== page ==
And now on to the bonus disc 8 Days which also sports ten brand new compositions and, as said before, is only available to the first one thousand purchasers of the new album. Maybe this illustrates that Pineapple Thief are not that ambitious after all, because 1000 copies seems very little if you want to conquer the world! Maybe they?ll change their mind one day and release this bonus material separately after all? The clever ones amongst you might spot a small mistake on the print on the disc. This says that the material was written between Sunday 3rd November and Sunday 9th November. Of course the latter should read 10th November as there are still seven days in a week even in Pineapple Thief land! On two occasions (9th and 10th) two songs were written, bringing the total to 10 songs in 8 Days. In most cases a computervoice tells you what day of the week it is so when you close your eyes you manage to cover a whole week in less than an hour! The opening track is a very interesting composition with several rhythm breaks and great accompanying hooks. In a way it has some Orb influences turning it into a stupefying ride. One of my favourite instruments, the Fender Rhodes, makes its entrance on ... "Monday"! Urban noises are mixed between the songs so to give it the feel of one ongoing experience, recorded on the spot. Probably one of the best commercial songs the band has ever written is "Tuesday 5th November 2002." If this was given a proper single release with the right financial backing then this would certainly end high in the charts. A hit if ever I heard one! "Wednesday" gets a very solemn approach by means of the keyboards arrangement. "Thursday" gets the "repetitive acoustic guitar" treatment sung in a "hazy" way by Bruce and also featuring "distorted mandolin" (or is it bouzouki?). On "Friday" the band not only cleans their recording booth (you bet they do) but also welcomes the weekend by delivering an energetic song filled with distorted guitars and the repetition of the word "six" (it was indeed their sixth day of recording! but three times 6 after one another results in a devilish thought as well!). Towards the end it contains some nice, inventive guitar work, steering the song into a more experimental direction. The first song on "Saturday" is a short acoustic instrumental kind of to introduce the new day. The second song is much more alive putting kind of a heartbeat into it all. Replace the synth by piano and you almost certainly get a Coldplay original. Similar to "Saturday," "Sunday" also starts with an instrumental, rather ambient first part which gets injected by a fierce rhythm as time evolves. An ambulance in the distance introduces the final part of the band?s excursion. Again this is more of a "real" song structured by means of acoustic guitar and strings. As throughout the entire album and bonus disc Bruce Soord?s distinctive vocals give the music a special charm, an exclusive stamp that only reads ?Pineapple Thief?. It?s the kind of song that can enlighten an entire field filled with enthusiastic music fans the world over, firmly holding on to their burning lighters. Whilst the Moody Blues tackled one day for their acclaimed Days Of Future Passed album, Pineapple Thief took a whole week as subject for their bonus disc. Just like the Moodies it enabled them to take on different atmospheres as everyday is different.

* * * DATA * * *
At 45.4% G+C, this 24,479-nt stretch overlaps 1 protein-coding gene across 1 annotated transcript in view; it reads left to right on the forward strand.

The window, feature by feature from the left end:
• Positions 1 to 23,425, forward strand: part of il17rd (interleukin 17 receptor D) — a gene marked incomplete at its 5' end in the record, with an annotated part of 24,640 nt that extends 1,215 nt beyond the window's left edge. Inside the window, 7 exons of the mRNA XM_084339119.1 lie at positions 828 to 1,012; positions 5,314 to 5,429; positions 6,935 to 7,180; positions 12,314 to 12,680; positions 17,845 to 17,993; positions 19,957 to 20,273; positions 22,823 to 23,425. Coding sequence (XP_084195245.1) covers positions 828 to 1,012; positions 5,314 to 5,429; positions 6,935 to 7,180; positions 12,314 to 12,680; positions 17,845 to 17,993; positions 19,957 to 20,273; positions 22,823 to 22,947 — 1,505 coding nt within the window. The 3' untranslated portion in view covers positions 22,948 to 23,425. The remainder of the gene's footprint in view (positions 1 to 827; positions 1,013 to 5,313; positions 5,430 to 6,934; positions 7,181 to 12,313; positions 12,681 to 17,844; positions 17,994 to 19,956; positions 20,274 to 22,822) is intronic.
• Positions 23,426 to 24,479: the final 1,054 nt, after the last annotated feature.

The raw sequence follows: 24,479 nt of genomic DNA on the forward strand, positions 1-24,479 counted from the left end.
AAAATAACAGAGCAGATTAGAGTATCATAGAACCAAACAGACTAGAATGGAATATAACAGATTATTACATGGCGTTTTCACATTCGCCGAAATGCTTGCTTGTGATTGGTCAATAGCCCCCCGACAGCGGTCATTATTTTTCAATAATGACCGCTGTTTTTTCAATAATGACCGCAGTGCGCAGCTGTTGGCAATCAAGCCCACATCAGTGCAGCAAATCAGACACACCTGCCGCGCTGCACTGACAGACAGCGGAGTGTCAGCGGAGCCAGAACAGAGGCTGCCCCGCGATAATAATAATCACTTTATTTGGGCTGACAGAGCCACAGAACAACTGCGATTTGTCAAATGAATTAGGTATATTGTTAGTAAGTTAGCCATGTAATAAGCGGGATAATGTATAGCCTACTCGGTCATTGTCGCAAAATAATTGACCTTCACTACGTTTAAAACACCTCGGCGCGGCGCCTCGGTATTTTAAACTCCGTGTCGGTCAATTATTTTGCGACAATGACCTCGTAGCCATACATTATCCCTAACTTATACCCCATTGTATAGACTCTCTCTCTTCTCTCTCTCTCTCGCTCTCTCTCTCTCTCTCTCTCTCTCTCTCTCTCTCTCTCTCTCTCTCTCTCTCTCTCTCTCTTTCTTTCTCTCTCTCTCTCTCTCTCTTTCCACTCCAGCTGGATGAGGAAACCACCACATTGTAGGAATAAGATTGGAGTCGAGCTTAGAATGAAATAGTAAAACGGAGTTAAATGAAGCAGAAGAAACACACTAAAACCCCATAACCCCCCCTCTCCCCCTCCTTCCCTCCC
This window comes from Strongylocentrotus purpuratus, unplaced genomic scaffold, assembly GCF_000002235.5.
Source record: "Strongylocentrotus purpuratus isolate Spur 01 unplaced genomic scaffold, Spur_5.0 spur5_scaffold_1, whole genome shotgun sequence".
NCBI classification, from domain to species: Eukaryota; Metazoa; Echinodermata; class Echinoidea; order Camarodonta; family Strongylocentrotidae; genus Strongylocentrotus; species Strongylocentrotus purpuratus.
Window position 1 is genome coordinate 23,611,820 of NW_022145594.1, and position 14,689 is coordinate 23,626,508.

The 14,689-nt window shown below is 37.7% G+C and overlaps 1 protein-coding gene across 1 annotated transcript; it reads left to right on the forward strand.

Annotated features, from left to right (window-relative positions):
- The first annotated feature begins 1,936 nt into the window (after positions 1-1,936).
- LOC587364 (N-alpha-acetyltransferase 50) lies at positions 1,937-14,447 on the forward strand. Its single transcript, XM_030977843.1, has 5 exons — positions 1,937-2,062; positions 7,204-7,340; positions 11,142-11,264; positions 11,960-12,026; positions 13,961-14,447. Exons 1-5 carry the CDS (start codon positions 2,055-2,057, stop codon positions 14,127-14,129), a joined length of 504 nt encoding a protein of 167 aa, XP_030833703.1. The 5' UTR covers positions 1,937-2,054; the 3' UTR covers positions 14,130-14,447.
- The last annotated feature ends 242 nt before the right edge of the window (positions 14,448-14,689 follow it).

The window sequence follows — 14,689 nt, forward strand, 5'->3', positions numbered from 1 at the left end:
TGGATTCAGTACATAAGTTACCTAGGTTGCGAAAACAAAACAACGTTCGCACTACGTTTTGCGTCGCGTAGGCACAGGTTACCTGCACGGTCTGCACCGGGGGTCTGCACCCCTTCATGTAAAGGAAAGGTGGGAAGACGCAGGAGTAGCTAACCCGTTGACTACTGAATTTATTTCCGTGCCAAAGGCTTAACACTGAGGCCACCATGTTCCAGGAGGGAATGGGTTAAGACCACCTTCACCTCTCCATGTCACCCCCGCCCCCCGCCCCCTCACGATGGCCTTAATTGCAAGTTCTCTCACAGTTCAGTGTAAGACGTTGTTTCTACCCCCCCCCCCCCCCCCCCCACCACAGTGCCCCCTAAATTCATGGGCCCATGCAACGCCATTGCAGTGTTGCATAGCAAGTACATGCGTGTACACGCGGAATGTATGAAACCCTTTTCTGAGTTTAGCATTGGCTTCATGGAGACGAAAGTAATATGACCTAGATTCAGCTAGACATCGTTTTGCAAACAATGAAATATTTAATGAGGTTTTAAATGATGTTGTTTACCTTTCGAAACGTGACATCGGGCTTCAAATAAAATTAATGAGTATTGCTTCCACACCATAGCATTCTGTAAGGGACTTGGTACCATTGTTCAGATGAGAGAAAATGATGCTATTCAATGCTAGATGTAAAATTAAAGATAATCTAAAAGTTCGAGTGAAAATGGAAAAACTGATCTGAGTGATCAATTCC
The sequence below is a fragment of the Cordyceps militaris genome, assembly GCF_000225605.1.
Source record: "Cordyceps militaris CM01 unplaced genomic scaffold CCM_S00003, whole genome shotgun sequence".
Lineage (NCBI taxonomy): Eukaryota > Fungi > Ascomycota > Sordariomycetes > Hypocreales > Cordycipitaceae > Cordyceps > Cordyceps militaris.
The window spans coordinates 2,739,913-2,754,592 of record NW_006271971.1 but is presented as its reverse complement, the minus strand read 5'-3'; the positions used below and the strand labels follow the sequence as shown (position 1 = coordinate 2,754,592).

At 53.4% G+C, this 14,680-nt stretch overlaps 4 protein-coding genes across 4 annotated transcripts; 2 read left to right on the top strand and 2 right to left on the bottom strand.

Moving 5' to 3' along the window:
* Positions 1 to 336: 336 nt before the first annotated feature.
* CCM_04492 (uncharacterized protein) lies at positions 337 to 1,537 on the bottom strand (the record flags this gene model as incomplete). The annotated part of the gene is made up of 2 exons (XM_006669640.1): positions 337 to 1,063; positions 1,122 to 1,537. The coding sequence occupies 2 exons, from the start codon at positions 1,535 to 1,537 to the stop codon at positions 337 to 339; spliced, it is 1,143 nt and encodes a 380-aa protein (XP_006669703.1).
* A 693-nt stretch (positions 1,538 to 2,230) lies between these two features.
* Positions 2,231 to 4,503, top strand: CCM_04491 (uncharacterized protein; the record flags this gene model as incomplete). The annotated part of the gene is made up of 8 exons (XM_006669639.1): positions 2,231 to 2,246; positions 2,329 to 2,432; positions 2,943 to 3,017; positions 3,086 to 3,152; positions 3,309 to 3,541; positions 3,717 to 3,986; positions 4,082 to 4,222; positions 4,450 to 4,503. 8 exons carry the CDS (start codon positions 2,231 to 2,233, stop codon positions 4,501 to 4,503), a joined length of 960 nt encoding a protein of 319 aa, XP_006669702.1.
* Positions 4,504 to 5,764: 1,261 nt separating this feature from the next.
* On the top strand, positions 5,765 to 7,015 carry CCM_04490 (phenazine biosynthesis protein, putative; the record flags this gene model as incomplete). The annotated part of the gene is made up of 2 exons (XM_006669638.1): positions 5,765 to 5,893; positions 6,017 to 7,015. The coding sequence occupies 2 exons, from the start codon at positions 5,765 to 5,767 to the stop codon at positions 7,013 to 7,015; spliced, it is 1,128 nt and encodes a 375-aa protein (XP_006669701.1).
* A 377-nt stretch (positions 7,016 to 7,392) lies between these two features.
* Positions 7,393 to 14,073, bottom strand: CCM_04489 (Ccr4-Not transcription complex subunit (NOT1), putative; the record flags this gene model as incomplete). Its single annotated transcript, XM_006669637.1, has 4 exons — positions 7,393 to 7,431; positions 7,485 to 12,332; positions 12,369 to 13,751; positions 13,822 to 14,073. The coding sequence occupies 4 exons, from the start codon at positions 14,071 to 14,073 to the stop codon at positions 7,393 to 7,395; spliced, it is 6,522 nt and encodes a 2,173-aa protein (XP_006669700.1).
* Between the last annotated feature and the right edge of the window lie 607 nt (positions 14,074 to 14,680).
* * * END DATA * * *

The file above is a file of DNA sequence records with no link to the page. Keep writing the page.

So is Pineapple Thief prog? If prog to you is the abbreviation for progression then it definitely is prog, but for the Mojo public let?s simply keep it at being "damn good superb alternative rock." Someone said that music is more effective than the most powerful anaesthetic. I have to confess it?s true. This new Pineapple Thief material moved me to tears. Tears because of the injustice in the music industry, an industry that keeps pushing forward Barbie-type singers singing (?) spoonfed material. The listener at home thinks he/she hears all there is to hear whilst maybe in their entire life they will hear just one percent of what?s on offer. Due to that attitude of the music industry REAL talent will one day go wasted whilst untalented people will be able to afford a 10 million dollar mansion and retire when they?re 22. That same industry is also complaining that things are going bad, that MP3 is killing music. NO!!! It?s the industry who killed music by not giving REAL music a fair chance! So I will do everything in my power to give these guys the recognition they truly deserve. Variations On A Dream is my definite Album of the Year 2003. No doubt noone can beat the 11 out of 10 I?m giving it! [or on our scale, a 6/5 ?ed]
Disc One: We Subside (4:58) / This Will Remain Unspoken (3:27) / Vapour Trails (8:31) / Run Me Through (4:43) / The Bitter Pill (4:35) / Resident Alien (4:14) / Sooner Or Later (3:59) / Part Zero (7:28) / Keep Dreaming (4:21) / Remember Us (16:04)

Disc Two: 3rd November 2002 (5:49) / 4th November 2002 (5:58) / 5th November 2002 (4:34) / 6th November 2002 (5:31) / 7th November 2002 (7:20) / 8th November 2002 (7:15) / 9th November 2002 14:11 (4:09) / 9th November 2002 21:16 (4:54) / 10th November 2002 Somewhere In The Morning (5:54) / 10th November 2002 14:20 (5:36)

Bruce Soord - guitars, vocals, keyboards
Adrian Soord - mellotron, Fender Rhodes, Hammond, piano, synths
Nick Lang - drums, cymbals
Mark Harris - electric & acoustic bass

Abducting The Unicorn (1999)
137 (2002)
Variations On A Dream (2003)
Variations On A Dream - Ltd. Edition (2003)
4 Stories Down (ep) (2005)
10 Stories Down (2005)

Live 2003 (2004) (DVD+CD)

Genre: Progressive Rock

Origin UK

Added: August 24th 2003
Reviewer: John "Bobo" Bollenberg
Artist website:
Hits: 1244
Language: english